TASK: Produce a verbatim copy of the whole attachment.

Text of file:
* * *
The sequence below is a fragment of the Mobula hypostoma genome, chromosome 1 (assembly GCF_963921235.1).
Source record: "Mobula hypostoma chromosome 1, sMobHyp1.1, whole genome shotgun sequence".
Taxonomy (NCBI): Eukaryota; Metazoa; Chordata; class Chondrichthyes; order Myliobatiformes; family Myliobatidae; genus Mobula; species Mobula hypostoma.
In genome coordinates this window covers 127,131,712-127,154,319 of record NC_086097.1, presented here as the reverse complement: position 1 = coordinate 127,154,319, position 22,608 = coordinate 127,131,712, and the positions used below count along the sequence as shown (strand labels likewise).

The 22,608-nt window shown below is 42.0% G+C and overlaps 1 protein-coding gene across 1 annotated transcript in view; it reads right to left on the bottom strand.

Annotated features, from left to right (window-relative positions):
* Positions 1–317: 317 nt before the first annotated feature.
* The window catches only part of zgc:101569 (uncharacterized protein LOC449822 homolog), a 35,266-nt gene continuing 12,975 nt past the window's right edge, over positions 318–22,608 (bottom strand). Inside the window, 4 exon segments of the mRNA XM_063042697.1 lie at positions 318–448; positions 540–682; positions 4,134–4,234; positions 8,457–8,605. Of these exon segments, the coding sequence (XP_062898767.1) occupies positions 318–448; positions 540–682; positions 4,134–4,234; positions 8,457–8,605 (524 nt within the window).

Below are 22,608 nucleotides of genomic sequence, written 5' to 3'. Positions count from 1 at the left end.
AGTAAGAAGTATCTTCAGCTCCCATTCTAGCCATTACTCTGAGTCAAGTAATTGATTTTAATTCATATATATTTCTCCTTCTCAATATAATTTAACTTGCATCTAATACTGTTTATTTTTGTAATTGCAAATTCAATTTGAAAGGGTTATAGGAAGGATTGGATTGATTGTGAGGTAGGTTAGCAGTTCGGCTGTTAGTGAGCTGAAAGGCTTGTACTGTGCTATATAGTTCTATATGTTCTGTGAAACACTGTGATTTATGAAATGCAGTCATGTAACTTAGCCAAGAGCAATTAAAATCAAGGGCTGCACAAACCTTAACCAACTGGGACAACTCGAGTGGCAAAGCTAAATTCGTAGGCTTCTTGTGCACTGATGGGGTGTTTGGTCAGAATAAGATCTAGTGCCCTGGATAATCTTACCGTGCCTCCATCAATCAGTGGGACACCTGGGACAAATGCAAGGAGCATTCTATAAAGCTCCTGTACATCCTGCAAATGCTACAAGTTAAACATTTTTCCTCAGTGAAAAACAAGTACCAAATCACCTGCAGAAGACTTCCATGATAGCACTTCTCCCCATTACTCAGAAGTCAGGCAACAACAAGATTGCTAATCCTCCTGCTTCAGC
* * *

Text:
The sequence below is a fragment of the Mobula hypostoma genome, chromosome 1 (assembly GCF_963921235.1).
Source record: "Mobula hypostoma chromosome 1, sMobHyp1.1, whole genome shotgun sequence".
Taxonomy (NCBI): Eukaryota; Metazoa; Chordata; class Chondrichthyes; order Myliobatiformes; family Myliobatidae; genus Mobula; species Mobula hypostoma.
In genome coordinates this window covers 127,131,712-127,154,319 of record NC_086097.1, presented here as the reverse complement: position 1 = coordinate 127,154,319, position 22,608 = coordinate 127,131,712, and the positions used below count along the sequence as shown (strand labels likewise).

The 22,608-nt window shown below is 42.0% G+C and overlaps 1 protein-coding gene across 1 annotated transcript in view; it reads right to left on the bottom strand.

Annotated features, from left to right (window-relative positions):
* Positions 1–317: 317 nt before the first annotated feature.
* The window catches only part of zgc:101569 (uncharacterized protein LOC449822 homolog), a 35,266-nt gene continuing 12,975 nt past the window's right edge, over positions 318–22,608 (bottom strand). Inside the window, 4 exon segments of the mRNA XM_063042697.1 lie at positions 318–448; positions 540–682; positions 4,134–4,234; positions 8,457–8,605. Of these exon segments, the coding sequence (XP_062898767.1) occupies positions 318–448; positions 540–682; positions 4,134–4,234; positions 8,457–8,605 (524 nt within the window).

Below are 22,608 nucleotides of genomic sequence, written 5' to 3'. Positions count from 1 at the left end.
AGTAAGAAGTATCTTCAGCTCCCATTCTAGCCATTACTCTGAGTCAAGTAATTGATTTTAATTCATATATATTTCTCCTTCTCAATATAATTTAACTTGCATCTAATACTGTTTATTTTTGTAATTGCAAATTCAATTTGAAAGGGTTATAGGAAGGATTGGATTGATTGTGAGGTAGGTTAGCAGTTCGGCTGTTAGTGAGCTGAAAGGCTTGTACTGTGCTATATAGTTCTATATGTTCTGTGAAACACTGTGATTTATGAAATGCAGTCATGTAACTTAGCCAAGAGCAATTAAAATCAAGGGCTGCACAAACCTTAACCAACTGGGACAACTCGAGTGGCAAAGCTAAATTCGTAGGCTTCTTGTGCACTGATGGGGTGTTTGGTCAGAATAAGATCTAGTGCCCTGGATAATCTTACCGTGCCTCCATCAATCAGTGGGACACCTGGGACAAATGCAAGGAGCATTCTATAAAGCTCCTGTACATCCTGCAAATGCTACAAGTTAAACATTTTTCCTCAGTGAAAAACAAGTACCAAATCACCTGCAGAAGACTTCCATGATAGCACTTCTCCCCATTACTCAGAAGTCAGGCAACAACAAGATTGCTAATCCTCCTGCTTCAGC